The utility of social media as an anti-corruption mechanism, although widely acknowledged, is less investigated, both empirically and theoretically. Accordingly, in this study, through a cross-country panel analysis and grounding our arguments on Habermas's theory of democracy, we explore the relationships among social media diffusion, e-participation, and corruption, in addition to the evolution of these relationships over time. Our results indicate that social media diffusion has a positive relationship with e-participation, which, in turn, has a negative relationship with corruption. Further, results show that the strength of these relationships wanes over time. These findings can help policymakers make informed decisions regarding the strategies for controlling corruption by increasing social media diffusion and e-participation.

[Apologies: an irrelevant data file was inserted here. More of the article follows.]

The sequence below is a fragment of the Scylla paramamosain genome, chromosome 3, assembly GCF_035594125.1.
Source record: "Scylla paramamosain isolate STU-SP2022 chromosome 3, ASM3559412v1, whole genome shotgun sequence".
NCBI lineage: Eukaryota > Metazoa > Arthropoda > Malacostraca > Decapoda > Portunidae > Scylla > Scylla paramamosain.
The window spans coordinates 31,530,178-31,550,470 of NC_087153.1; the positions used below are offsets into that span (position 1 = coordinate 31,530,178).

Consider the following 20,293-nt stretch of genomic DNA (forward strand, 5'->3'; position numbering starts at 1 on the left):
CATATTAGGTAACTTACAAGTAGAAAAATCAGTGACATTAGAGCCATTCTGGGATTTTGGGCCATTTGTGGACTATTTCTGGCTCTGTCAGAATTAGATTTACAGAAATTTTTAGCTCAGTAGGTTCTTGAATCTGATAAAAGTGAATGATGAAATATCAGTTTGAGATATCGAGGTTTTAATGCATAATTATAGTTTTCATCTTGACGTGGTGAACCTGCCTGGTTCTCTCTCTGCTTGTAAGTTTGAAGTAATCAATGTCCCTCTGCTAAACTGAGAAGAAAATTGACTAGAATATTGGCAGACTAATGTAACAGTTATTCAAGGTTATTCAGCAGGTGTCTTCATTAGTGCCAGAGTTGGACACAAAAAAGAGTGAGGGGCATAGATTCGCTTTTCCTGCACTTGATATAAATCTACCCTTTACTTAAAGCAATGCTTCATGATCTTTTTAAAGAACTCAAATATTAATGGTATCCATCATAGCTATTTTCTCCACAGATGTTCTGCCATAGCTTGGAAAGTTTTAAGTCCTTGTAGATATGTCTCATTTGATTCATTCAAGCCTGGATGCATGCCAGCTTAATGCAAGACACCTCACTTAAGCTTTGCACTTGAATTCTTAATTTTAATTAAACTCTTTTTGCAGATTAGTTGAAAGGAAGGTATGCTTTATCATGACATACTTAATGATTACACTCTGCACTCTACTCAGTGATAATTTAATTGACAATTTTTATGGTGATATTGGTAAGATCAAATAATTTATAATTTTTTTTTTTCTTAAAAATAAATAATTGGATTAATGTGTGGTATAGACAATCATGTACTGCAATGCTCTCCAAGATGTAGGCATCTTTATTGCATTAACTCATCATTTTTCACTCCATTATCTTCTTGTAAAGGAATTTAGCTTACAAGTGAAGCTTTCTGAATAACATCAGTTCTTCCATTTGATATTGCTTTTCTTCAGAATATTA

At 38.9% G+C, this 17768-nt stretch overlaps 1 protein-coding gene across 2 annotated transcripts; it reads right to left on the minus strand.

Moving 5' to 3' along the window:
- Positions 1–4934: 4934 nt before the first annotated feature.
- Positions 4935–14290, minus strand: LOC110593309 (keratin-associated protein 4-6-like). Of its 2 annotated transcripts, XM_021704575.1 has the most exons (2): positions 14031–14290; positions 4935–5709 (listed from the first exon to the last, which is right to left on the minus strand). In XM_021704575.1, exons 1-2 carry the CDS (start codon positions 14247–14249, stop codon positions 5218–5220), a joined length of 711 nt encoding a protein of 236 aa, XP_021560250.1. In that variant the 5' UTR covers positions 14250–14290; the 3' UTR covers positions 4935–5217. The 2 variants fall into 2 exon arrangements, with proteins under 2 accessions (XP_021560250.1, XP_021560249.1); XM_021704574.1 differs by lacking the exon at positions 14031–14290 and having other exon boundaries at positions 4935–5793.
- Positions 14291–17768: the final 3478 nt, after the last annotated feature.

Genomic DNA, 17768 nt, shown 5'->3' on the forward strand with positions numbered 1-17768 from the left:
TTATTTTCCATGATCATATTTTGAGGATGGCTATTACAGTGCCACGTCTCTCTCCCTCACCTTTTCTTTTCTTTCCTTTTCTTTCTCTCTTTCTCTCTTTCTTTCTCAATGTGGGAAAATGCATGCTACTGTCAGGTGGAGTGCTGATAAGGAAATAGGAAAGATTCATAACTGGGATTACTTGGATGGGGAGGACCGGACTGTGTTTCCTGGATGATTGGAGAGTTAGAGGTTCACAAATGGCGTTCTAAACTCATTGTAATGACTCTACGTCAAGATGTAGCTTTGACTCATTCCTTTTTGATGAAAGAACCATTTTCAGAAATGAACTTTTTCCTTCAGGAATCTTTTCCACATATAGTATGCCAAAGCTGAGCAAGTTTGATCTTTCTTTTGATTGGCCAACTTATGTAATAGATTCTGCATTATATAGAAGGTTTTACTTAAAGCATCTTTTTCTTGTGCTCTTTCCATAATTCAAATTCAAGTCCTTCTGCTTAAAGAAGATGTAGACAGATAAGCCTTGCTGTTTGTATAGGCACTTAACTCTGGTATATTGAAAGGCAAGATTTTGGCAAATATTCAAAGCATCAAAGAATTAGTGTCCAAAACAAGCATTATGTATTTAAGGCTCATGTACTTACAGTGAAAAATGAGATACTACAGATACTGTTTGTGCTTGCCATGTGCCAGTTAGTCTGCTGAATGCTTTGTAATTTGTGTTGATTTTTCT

Arayankalam, J., & Krishnan, S. (2022). Social Media as a Source of Citizens' Communicative Power: Relating Social Media Diffusion, E-participation, and Corruption. Communications of the Association for Information Systems, 51, pp-pp. https://doi.org/10.17705/1CAIS.05114
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